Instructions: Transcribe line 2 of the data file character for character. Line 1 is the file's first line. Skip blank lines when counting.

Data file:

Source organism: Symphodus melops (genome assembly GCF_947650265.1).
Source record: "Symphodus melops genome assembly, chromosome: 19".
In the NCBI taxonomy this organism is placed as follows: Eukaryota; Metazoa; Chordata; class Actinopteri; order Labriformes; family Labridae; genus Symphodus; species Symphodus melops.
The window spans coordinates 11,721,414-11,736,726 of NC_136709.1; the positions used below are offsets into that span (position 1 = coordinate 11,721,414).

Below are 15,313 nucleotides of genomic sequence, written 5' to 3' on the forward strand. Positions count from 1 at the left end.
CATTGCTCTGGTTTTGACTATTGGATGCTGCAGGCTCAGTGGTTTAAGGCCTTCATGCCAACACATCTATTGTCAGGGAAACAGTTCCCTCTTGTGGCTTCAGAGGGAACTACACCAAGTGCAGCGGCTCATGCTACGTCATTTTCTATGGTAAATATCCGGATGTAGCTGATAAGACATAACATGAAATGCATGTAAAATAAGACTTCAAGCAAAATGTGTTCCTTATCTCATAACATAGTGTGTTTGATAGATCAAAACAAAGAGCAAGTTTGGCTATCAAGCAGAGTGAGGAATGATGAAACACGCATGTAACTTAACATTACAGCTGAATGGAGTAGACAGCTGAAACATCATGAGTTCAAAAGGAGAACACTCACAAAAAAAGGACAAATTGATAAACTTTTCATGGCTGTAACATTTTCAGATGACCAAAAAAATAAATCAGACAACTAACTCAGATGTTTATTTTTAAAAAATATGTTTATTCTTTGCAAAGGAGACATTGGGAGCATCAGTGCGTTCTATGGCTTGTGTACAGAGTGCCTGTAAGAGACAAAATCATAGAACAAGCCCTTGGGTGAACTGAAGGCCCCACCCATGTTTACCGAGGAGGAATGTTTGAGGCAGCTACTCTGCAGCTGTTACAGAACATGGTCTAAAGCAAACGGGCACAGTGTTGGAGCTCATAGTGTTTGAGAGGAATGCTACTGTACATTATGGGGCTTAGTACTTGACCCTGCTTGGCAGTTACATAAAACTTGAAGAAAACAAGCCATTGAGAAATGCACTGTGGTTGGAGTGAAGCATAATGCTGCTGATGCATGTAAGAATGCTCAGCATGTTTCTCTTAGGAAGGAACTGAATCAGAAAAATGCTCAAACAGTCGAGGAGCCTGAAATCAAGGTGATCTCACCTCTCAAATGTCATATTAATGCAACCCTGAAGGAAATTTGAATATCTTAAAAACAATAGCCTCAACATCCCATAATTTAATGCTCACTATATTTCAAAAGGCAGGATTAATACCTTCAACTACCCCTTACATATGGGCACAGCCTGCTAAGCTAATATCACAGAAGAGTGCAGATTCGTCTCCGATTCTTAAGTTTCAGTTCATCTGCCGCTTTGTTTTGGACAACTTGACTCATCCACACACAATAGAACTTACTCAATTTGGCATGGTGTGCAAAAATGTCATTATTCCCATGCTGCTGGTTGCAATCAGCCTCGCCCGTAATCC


Source record: "Symphodus melops genome assembly, chromosome: 19".